Public Function WindowURL(byval OrderYear as String, ByVal CategoryID as String) as String

return "<a href="http://localhost/reportserver?/reports/ssrs_pizzas/reports/CategoryYearDetail&OrderYear="+ OrderYear + "CategoryID=" + CategoryID  

End Function  

You can see its pretty simple and just appends creates the URL based on the provided OrderYear and CategoryID.  Secondly, i want to specify the javascript to use that URL and open a new window.  The ‘base’ java script takes the form javascript:void window.open(“URL”);  I’ll add a second function (as below) to build the full snippet.  You’ll note that I am still planning the pass the OrderYear and CategoryId to the function since it will be called from the cell in the matrix.

Public Function OpenReport(ByVal OrderYear as String, ByVal CategoryID as String) as String  <p>&nbsp; return "javascript.void window.open( """ + WindowURL(OrderYear, CategoryID) +""" );"  <p>End Function  <p> <p>

The function (OpenReport) is then called from the matrix cell

image

Now when we click on a cell, a new window will open.  There only be one new window regardless of the cell that you click.  If you want more control over the pop up window, we can address that in other ways (as below).

Extending Window.open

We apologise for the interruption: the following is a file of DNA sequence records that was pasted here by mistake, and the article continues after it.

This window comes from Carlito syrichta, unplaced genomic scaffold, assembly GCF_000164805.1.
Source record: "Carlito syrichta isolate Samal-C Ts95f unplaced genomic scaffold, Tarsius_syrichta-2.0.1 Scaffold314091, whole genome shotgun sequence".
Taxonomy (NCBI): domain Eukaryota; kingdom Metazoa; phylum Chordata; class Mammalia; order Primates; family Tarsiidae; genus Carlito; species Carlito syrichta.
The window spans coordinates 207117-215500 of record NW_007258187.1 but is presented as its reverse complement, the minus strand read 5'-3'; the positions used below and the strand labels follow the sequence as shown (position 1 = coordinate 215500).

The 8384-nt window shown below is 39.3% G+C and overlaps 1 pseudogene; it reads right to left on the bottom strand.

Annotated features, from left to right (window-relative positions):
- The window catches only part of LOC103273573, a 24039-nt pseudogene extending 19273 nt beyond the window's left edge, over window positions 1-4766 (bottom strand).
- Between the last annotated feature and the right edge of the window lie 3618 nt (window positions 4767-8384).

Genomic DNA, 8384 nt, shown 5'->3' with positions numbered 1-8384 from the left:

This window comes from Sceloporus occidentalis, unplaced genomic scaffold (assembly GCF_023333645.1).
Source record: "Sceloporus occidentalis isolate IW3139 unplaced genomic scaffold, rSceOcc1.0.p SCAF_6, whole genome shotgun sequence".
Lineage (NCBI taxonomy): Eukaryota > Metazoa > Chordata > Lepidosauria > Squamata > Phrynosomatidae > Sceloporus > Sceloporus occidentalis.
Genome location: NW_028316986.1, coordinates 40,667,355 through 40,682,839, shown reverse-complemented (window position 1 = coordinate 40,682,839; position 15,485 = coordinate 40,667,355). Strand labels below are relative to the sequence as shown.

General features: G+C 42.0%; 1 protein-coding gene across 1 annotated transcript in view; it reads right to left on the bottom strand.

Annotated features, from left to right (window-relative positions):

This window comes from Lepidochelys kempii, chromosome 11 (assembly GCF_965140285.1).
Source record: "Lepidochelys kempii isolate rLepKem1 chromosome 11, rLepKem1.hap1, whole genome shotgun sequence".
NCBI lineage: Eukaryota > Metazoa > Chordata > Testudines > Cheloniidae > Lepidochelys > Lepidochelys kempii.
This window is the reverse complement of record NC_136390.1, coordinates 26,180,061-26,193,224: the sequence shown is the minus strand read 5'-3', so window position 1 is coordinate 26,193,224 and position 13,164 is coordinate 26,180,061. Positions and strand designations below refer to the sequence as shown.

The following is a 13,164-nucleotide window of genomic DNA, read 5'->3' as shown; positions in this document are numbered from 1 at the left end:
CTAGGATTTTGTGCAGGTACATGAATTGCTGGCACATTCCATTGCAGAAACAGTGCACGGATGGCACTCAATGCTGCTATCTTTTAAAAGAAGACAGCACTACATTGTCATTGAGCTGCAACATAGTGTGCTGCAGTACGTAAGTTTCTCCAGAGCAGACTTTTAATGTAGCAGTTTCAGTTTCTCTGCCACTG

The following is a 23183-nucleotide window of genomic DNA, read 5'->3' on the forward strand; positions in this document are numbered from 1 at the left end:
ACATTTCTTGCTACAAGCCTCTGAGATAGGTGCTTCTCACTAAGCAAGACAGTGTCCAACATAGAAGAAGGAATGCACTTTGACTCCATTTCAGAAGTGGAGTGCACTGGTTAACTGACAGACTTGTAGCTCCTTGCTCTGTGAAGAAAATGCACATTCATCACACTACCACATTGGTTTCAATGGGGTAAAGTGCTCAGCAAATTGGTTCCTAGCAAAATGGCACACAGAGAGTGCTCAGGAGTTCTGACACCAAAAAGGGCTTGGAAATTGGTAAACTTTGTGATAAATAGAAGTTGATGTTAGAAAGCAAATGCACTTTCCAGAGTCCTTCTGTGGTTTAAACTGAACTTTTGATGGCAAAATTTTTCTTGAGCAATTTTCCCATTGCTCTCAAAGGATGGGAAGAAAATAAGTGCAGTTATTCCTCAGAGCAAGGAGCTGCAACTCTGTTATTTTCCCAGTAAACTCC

One of the great things about using the window.open method is that you can get very fine control over how the window is managed and appears.  The full syntax can be found here.  For me, the most important arguments are the name of the window and its specs. The format for window.open is

window.open(URL, name, specs, replace )

The windows name is interesting because a window can only have a single name (forget about the target attribute for the window).  If we recap on the Category, Year example, the name can be used to define how many windows will open (and the conditions for opening a new window).  For example, if our name was simply “Category” the content of popup window would always be replaced (since there is only one ‘Category’ window.

However, we could derive a concatenated name of “Category” and [Category ID].  If this were the case, a new window would be created for each new instance of category… (mind you, you’d still have to click on each unique category) however a new window would open for each category.  The single report can spawn multiple popup windows.  We could take it to a higher level of granularity and include the year (in the name) and have even more windows (potentially) open.

One thing to keep in mind is that the windows name can not contain some special characters.  Hyphens are out 🙂

Finally, we can also control, the size, position and functionality of the popup window.  For example, the following string opens a small window in the top left corner of the screen without menu or toolbars.  To my way of thinking its just a data driven information window that we want our users to see.

 
'width=700,height=500,toolbar=0,menubar=0,location=0,status=1,scrollbars=1,resizable=1,left=0,top=0'

Conclusion

That’s about it.  Out of the box, functionality could be considered unfriendly.  But we can manage and control its functionality using some javascript.